The Cranberries: In the End review – Dolores O’Riordan’s remarkable swansong
In the End
Thirty years ago in Limerick city, brothers Noel and Mike Hogan, and drummer Fergal Lawlor, auditioned a young singer from Ballybricken called Dolores O’Riordan. She went away with a tape of a song called Linger, that the boys had written. What O’Riordan brought back made their jaws drop. The rest is history; 40 million album sales and, of course, tragedy.
The Cranberries will split up after the release of In the End, which is their eighth album. Musical history is littered with posthumous albums, from the good to the bad to the outright ugly. We live in an era where holograms of Buddy Holly and Roy Orbison are billed to play the 3Arena to entice people to pay their hard-earned cash as if they were still alive.
With the very honourable exception of the sepulchral second Joy Division album, Closer, raking over the coals of the dead is not a good look, or seldom unearths anything by the way of truly great music.
For grim examples, look how the back catalogues of The Beatles and Nirvana have been elongated beyond all proportion and reason. Rest assured there is plenty more in the vaults where those came from.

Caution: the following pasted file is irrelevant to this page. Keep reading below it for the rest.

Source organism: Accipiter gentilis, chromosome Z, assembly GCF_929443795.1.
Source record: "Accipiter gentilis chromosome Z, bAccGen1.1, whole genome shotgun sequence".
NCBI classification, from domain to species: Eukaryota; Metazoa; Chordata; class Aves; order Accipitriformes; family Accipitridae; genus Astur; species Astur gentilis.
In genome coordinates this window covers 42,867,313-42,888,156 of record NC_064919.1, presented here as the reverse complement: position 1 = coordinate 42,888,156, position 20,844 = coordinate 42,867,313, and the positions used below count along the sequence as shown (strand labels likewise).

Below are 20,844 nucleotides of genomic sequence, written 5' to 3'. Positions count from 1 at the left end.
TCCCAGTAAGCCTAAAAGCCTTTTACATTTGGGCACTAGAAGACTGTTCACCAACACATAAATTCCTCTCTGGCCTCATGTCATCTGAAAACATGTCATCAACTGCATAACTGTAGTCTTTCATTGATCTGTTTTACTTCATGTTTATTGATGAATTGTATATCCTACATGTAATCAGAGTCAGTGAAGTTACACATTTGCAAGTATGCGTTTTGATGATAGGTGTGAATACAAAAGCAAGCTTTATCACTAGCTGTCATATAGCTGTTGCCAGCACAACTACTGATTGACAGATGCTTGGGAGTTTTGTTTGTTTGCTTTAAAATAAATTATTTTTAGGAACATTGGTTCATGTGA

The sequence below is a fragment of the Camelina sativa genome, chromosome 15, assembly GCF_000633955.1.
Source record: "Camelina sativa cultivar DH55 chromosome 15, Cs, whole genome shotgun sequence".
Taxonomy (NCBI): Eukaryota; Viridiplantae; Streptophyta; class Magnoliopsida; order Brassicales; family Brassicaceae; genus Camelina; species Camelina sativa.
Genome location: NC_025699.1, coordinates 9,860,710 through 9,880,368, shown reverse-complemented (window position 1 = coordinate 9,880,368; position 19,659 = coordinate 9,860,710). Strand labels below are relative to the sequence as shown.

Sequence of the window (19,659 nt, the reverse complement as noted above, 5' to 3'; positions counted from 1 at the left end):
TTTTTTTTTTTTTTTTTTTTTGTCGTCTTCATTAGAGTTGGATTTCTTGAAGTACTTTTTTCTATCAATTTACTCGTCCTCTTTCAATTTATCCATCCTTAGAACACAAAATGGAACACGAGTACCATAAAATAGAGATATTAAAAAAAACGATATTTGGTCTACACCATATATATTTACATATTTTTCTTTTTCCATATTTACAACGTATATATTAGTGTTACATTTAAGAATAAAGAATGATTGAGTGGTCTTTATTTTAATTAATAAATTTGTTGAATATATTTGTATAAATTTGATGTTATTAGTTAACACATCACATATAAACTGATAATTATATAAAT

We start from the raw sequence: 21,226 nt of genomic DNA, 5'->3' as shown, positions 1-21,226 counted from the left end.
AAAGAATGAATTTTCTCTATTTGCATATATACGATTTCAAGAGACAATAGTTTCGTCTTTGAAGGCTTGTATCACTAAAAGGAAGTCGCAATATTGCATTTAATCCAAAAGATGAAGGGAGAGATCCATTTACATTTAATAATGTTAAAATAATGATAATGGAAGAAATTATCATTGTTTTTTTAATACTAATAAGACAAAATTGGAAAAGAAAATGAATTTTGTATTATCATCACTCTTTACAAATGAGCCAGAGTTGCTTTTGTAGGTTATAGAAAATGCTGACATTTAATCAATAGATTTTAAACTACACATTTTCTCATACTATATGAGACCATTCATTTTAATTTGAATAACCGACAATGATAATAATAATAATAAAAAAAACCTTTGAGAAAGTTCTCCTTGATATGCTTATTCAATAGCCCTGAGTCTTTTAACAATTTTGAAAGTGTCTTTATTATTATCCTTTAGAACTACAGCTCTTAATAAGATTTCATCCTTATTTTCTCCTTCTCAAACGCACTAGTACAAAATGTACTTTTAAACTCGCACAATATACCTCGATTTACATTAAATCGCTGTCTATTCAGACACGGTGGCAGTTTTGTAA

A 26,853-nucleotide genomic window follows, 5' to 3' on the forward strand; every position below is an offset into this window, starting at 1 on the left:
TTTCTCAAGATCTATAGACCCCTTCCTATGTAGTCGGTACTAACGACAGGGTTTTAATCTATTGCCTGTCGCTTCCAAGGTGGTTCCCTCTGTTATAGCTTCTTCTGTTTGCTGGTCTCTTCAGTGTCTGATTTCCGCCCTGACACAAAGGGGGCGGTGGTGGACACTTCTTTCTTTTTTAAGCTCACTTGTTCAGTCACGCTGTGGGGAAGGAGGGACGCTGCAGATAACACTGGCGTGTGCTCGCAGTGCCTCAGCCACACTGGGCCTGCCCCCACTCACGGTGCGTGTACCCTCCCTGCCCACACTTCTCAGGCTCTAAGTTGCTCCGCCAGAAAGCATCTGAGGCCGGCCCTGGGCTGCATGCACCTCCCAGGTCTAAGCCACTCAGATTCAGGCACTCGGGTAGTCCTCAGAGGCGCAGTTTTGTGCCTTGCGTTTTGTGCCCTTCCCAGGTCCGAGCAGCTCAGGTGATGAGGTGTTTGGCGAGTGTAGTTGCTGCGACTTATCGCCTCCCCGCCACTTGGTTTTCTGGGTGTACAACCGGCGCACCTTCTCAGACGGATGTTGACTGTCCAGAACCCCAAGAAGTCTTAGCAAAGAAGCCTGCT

In the End is an unexpected late career high and a remarkable swan song for O’Riordan that should ensure the band are remembered for their singular music rather than any celebrity soap opera. Before O’Riordan’s death, she was reportedly very excited about this project. Little wonder, as these songs are among some of the best they’ve done.
The opening track, All Over Now, crystallises the classic Cranberries guitar sound with a strong whiff of The Cure. It features an opening lyric that is poignant for all the wrong reasons, as O’Riordan sings, “Do you remember the night? In a hotel in London they started to fight”. With song titles such as Wake Me When It’s Over, The Pressure, or In the End, there is a slight compulsion to dissect the lyrics and songs through the lens of dying young.
Noel Hogan recently credited long-term producer Stephen Street as the fifth member of the band. This close relationship also corresponds to Street’s career trajectory with Blur and The Smiths, as neither worked with anyone else after producing some magic in the studio together (except when William Orbit produced Blur’s 13). Street always worked with the lads during the day, while Dolores recorded her vocals by night.
It is sad that O’Riordan isn’t around to see this album reach fruition and to tour some of the best songs they’ve done in years. There is, however, a curiously uplifting spirit to In the End; a sense of properly finished business and a smart and stylish farewell.
We’ll never see the likes of O’Riordan and The Cranberries again, but at least In the End is another time capsule of immortality in a world where life is fragile and painfully transient. Theirs is a light that never goes out.